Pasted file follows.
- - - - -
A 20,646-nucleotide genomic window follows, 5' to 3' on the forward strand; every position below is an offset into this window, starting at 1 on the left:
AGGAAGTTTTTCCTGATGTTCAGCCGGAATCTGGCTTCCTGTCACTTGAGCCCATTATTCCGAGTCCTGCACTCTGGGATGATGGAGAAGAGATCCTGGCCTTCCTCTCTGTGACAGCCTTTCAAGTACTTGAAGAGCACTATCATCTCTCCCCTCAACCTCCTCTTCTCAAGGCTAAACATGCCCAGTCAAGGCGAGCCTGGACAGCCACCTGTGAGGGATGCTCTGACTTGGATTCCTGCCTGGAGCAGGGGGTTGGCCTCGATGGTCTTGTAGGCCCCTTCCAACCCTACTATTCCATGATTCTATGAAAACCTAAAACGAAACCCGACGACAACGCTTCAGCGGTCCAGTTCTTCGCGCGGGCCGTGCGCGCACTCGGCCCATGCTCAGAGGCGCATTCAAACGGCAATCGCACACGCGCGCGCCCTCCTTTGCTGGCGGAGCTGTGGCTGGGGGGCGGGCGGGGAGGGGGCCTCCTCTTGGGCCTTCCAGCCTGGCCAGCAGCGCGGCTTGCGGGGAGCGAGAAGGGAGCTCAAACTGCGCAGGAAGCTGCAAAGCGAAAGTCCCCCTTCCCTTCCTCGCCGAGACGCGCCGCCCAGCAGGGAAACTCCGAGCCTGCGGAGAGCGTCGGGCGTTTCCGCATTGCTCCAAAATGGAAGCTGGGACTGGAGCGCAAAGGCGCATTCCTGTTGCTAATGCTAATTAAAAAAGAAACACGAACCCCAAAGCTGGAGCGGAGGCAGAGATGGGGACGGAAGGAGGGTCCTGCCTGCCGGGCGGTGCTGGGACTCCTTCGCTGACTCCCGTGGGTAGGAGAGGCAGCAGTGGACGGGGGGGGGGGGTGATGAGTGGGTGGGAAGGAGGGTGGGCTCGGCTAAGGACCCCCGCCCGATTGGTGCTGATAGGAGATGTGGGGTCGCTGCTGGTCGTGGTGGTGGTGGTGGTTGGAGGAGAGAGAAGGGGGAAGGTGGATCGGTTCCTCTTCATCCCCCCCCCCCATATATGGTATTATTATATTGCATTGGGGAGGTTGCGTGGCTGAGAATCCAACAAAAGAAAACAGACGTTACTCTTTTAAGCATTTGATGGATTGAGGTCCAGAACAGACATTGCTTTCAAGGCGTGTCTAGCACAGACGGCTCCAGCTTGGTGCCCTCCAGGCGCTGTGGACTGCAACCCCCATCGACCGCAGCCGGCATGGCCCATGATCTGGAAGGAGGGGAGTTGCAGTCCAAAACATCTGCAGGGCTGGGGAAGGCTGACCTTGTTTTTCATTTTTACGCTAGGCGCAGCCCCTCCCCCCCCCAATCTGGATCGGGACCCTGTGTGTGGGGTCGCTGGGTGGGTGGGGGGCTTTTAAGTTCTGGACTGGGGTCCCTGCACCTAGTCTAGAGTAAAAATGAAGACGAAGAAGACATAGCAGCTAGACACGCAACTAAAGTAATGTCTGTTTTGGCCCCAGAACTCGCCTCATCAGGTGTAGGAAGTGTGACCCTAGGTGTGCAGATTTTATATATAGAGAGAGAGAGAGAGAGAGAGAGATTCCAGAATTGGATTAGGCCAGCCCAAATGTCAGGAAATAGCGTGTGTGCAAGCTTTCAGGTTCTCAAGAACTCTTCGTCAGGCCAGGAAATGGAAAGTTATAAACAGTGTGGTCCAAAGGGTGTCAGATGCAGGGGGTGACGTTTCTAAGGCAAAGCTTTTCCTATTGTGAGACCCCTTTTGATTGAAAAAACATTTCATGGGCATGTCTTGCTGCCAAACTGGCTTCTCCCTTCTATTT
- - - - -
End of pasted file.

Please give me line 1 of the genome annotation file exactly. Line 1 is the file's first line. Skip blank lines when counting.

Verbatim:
A 20,646-nucleotide genomic window follows, 5' to 3' on the forward strand; every position below is an offset into this window, starting at 1 on the left: